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Creating A Novel Fracture Research Animal Models Database
21 May 2020 (online)
Introduction: Research animal models expedite effective, safe interventions for fracture patients but ethical considerations and failure to meet critical review (e.g., translation) are concerns. Understanding range, selection, and validity of models is crucial but resources challenge users wanting comprehensive information. This study describes development of a novel, fracture-focused database designed to address this need.
Materials and Methods: English language publications (1980–2018) were derived from PubMed using the search-term “bone and fracture and animal.” Clinical case series, reviews, and cadaver studies were excluded. Qualifying papers reporting fracture animal models had the following data transcribed to the new database: author, journal, abstract, summary data (e.g., anaesthetic), animal data (e.g., species), bone, focus (e.g., allograft), and model (e.g., articular fracture). Publications were quantitatively scored (1 star [very poor] – 5 stars [excellent]) for reproducibility, clinical translation and animal welfare.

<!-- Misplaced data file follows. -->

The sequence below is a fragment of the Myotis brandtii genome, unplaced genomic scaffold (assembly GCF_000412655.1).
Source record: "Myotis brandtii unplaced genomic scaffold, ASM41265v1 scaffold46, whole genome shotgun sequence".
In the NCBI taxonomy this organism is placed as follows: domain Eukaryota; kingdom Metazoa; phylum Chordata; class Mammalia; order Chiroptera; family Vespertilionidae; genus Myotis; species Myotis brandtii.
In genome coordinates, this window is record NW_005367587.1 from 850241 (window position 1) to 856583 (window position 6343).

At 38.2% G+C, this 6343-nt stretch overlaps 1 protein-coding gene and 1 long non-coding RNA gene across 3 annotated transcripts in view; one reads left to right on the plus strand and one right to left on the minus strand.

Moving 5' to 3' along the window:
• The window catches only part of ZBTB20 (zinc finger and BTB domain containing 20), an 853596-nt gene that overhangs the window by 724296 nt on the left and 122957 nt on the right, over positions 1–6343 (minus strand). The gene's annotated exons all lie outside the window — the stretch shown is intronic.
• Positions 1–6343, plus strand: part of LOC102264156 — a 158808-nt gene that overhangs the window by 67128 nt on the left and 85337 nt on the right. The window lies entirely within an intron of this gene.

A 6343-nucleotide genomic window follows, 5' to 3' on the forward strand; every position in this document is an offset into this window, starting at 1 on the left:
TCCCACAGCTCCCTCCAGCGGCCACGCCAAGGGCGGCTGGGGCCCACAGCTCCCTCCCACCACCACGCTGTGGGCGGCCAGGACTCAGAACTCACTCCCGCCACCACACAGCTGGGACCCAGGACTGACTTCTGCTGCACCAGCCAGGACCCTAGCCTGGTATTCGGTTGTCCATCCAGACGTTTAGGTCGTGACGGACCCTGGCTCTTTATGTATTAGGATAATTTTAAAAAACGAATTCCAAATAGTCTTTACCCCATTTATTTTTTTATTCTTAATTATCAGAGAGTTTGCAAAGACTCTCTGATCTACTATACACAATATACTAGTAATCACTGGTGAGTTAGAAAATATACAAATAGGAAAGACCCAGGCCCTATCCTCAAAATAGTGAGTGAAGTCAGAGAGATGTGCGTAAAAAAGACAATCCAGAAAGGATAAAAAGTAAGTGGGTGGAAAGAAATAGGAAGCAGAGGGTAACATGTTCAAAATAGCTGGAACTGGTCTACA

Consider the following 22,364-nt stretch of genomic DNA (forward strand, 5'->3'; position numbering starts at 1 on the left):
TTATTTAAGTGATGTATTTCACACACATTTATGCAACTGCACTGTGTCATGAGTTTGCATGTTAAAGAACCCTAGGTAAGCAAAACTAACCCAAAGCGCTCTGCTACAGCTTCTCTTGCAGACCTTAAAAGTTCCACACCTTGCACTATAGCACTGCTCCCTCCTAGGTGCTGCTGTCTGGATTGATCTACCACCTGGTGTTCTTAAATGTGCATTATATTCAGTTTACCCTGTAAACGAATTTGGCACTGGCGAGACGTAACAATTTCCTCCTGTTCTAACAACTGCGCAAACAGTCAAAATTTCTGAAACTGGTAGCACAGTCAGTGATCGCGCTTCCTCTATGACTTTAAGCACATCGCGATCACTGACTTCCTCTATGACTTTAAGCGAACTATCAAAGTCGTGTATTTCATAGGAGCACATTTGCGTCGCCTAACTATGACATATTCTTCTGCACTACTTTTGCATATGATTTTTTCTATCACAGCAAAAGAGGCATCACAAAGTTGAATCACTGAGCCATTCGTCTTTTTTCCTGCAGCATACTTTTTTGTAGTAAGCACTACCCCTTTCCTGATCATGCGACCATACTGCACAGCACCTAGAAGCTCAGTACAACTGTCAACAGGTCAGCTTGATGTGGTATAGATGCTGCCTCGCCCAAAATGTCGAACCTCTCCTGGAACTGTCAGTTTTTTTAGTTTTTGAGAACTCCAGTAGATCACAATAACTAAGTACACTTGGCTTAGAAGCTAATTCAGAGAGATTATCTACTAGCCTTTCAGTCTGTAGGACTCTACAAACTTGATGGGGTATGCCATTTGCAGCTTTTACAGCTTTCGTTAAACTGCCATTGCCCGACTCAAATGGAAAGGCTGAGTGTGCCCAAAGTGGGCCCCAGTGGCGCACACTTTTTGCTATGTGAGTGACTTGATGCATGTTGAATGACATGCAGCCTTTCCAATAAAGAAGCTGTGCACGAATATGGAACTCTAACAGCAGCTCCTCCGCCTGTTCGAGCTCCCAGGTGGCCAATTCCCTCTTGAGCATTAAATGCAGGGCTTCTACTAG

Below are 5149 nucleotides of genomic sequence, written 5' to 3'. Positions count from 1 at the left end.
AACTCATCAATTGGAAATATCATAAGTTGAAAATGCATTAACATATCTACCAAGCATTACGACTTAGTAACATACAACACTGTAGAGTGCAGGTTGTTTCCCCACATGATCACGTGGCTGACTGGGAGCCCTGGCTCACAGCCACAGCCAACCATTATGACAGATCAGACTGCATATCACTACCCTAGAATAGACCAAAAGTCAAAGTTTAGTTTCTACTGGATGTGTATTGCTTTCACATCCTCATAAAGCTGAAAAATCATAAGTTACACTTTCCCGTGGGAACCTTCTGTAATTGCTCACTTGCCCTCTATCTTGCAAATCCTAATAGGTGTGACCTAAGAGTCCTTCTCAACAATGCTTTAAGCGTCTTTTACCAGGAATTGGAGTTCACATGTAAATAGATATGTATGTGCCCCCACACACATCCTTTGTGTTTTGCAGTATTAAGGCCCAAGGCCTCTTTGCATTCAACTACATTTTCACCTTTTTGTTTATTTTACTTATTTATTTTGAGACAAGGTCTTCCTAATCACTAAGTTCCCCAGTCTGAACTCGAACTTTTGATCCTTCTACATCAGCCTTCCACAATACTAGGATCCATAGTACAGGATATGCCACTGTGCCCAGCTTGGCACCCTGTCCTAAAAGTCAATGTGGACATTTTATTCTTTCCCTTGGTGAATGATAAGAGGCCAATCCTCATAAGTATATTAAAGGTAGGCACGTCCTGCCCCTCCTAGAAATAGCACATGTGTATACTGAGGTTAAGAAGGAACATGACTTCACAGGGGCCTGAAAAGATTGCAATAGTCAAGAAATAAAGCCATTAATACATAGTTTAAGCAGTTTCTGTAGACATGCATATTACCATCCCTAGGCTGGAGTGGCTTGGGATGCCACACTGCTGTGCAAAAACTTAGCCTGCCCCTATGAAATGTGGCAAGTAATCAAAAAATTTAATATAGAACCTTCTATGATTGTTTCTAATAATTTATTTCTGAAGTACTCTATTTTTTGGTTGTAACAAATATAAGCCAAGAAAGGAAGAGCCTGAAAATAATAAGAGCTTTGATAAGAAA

Results: A total of 4,032 papers were derived from 612 journals from 165 publishers. Number of annual publications progressively increased each year (e.g., 26 –272 ). Descriptors (low to high) included 15 species (frog –rat ), 24 bones (phalanx –femur ), 134 research foci (bioprinting –fracture healing ), and 37 fracture models (avulsion –diaphyseal ). Percent of total publications scoring 1 or more stars for reproducibility, clinical translation and animal welfare ranged from: 1.0–5.8% (1 star), 5.9–30.6% (2 star), 21.3–42.8% (3 star), 19.2–44.4% (4 stars), and 1.3–26.7% (5 stars).
Discussion/Conclusion: The new database provides a dedicated resource enhancing researchers’ ability to select fracture animal models that are clinically relevant, reproducible and humane.
Acknowledgment: AO Foundation Strategy Fund.